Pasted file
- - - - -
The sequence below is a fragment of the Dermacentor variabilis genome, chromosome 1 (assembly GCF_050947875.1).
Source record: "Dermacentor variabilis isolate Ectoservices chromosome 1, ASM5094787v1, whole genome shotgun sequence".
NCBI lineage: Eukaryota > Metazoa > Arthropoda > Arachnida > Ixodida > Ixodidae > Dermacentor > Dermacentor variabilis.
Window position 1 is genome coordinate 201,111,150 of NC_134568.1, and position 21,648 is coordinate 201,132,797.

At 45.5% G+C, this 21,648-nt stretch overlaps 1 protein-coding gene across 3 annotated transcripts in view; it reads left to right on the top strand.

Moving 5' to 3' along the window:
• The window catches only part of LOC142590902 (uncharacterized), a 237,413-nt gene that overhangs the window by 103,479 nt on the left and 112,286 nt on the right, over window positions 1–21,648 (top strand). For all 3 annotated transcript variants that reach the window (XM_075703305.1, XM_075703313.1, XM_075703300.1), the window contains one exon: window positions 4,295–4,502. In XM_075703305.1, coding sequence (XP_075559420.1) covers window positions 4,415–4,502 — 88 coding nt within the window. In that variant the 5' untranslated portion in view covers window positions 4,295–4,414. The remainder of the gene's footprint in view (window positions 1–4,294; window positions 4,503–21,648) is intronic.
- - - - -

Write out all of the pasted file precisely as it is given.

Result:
The sequence below is a fragment of the Dermacentor variabilis genome, chromosome 1 (assembly GCF_050947875.1).
Source record: "Dermacentor variabilis isolate Ectoservices chromosome 1, ASM5094787v1, whole genome shotgun sequence".
NCBI lineage: Eukaryota > Metazoa > Arthropoda > Arachnida > Ixodida > Ixodidae > Dermacentor > Dermacentor variabilis.
Window position 1 is genome coordinate 201,111,150 of NC_134568.1, and position 21,648 is coordinate 201,132,797.

At 45.5% G+C, this 21,648-nt stretch overlaps 1 protein-coding gene across 3 annotated transcripts in view; it reads left to right on the top strand.

Moving 5' to 3' along the window:
• The window catches only part of LOC142590902 (uncharacterized), a 237,413-nt gene that overhangs the window by 103,479 nt on the left and 112,286 nt on the right, over window positions 1–21,648 (top strand). For all 3 annotated transcript variants that reach the window (XM_075703305.1, XM_075703313.1, XM_075703300.1), the window contains one exon: window positions 4,295–4,502. In XM_075703305.1, coding sequence (XP_075559420.1) covers window positions 4,415–4,502 — 88 coding nt within the window. In that variant the 5' untranslated portion in view covers window positions 4,295–4,414. The remainder of the gene's footprint in view (window positions 1–4,294; window positions 4,503–21,648) is intronic.